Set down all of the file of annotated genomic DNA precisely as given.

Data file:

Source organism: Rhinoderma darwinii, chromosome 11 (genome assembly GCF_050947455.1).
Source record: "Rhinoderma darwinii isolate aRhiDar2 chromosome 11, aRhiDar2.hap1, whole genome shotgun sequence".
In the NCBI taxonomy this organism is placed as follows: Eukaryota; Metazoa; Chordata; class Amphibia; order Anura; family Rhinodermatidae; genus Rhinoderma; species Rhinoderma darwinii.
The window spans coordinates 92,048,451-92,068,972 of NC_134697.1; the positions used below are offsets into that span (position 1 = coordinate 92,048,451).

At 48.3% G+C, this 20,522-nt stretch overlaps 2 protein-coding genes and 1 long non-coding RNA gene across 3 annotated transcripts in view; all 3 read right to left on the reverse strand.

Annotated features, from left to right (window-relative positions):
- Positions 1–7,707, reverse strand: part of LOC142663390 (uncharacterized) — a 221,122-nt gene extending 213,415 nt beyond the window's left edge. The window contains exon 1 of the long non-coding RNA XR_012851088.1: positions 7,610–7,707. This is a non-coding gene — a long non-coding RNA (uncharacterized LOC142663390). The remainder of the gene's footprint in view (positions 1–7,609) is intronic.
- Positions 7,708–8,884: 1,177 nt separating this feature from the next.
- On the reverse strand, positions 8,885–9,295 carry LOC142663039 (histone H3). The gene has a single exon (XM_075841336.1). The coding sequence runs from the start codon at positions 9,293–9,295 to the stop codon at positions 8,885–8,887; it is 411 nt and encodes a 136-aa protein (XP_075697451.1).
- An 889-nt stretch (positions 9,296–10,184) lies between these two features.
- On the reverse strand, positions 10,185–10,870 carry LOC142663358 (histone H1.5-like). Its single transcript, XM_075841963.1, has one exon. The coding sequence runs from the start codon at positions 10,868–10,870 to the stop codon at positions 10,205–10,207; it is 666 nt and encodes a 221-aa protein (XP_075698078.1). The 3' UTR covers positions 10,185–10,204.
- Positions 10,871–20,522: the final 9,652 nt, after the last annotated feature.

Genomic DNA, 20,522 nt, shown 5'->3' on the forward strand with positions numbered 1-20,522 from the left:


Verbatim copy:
Source organism: Rhinoderma darwinii, chromosome 11 (genome assembly GCF_050947455.1).
Source record: "Rhinoderma darwinii isolate aRhiDar2 chromosome 11, aRhiDar2.hap1, whole genome shotgun sequence".
In the NCBI taxonomy this organism is placed as follows: Eukaryota; Metazoa; Chordata; class Amphibia; order Anura; family Rhinodermatidae; genus Rhinoderma; species Rhinoderma darwinii.
The window spans coordinates 92,048,451-92,068,972 of NC_134697.1; the positions used below are offsets into that span (position 1 = coordinate 92,048,451).

At 48.3% G+C, this 20,522-nt stretch overlaps 2 protein-coding genes and 1 long non-coding RNA gene across 3 annotated transcripts in view; all 3 read right to left on the reverse strand.

Annotated features, from left to right (window-relative positions):
- Positions 1–7,707, reverse strand: part of LOC142663390 (uncharacterized) — a 221,122-nt gene extending 213,415 nt beyond the window's left edge. The window contains exon 1 of the long non-coding RNA XR_012851088.1: positions 7,610–7,707. This is a non-coding gene — a long non-coding RNA (uncharacterized LOC142663390). The remainder of the gene's footprint in view (positions 1–7,609) is intronic.
- Positions 7,708–8,884: 1,177 nt separating this feature from the next.
- On the reverse strand, positions 8,885–9,295 carry LOC142663039 (histone H3). The gene has a single exon (XM_075841336.1). The coding sequence runs from the start codon at positions 9,293–9,295 to the stop codon at positions 8,885–8,887; it is 411 nt and encodes a 136-aa protein (XP_075697451.1).
- An 889-nt stretch (positions 9,296–10,184) lies between these two features.
- On the reverse strand, positions 10,185–10,870 carry LOC142663358 (histone H1.5-like). Its single transcript, XM_075841963.1, has one exon. The coding sequence runs from the start codon at positions 10,868–10,870 to the stop codon at positions 10,205–10,207; it is 666 nt and encodes a 221-aa protein (XP_075698078.1). The 3' UTR covers positions 10,185–10,204.
- Positions 10,871–20,522: the final 9,652 nt, after the last annotated feature.

Genomic DNA, 20,522 nt, shown 5'->3' on the forward strand with positions numbered 1-20,522 from the left: